Global Health Council was unable to submit statements on all (or some) official agenda items.

Global Health Council, in collaboration with partners, note the following:

We commend the World Health Organization and Member States on progress made toward global immunization targets. Despite these efforts, coverage of essential vaccines only increased from 84 to 86 percent from 2010 to 2018, leaving nearly 20M children unvaccinated every year. Polio has not been eradicated and the COVID-19 pandemic threatens to undo decades of progress. Improved immunization programs will help counter rising rates of antimicrobial resistance and help ensure existing medicines remain effective. Vaccines are an essential prevention tool. Member States must invest in R&D for vaccine technologies and increased capacity-building for the uptake of innovations within national programs.

We support recommendations for a post-2020 strategy that places countries at the center of strategy development, we urge prioritizing measurable, global targets on vaccines like MMR, DTaP, and IPV, while allowing national and regional disease surveillance to inform recommendations for prevention of other infections. Specific dates for achieving targets are needed to ensure national accountability for demonstrating progress.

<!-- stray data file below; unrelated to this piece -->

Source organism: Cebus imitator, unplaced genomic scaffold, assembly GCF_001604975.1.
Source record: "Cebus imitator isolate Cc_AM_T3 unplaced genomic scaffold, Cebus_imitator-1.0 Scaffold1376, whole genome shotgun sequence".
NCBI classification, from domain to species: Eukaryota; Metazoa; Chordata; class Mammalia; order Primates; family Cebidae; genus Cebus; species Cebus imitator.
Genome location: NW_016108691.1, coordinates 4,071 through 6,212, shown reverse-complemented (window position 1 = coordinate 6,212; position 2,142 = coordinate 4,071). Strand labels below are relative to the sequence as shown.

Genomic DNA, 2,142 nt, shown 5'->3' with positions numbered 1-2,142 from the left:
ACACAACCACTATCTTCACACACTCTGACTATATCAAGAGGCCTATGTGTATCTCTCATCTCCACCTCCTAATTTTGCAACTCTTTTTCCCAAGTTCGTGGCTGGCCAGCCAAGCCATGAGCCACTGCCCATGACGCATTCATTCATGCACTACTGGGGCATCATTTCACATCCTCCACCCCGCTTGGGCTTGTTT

We are encouraged by the Director-General noting the important role non-state actors play in strengthening vaccine strategies. We stand ready to work with WHO to support new vaccine strategies, the R&D pipeline, and innovative solutions to ensure global uptake of these critical health interventions to mitigate global health challenges. We call for investment in safer conditions for the health workforce, many of whom are women, risking their lives to deliver frontline care. 

Frontline healthcare workers’ access to a COVID-19 vaccine is critical to the continuation of pandemic service delivery. WHO must encourage Member States to develop categories of people who will get vaccination coverage and which frontline healthcare workers should be prioritized. This list should serve as a policy at the national level.

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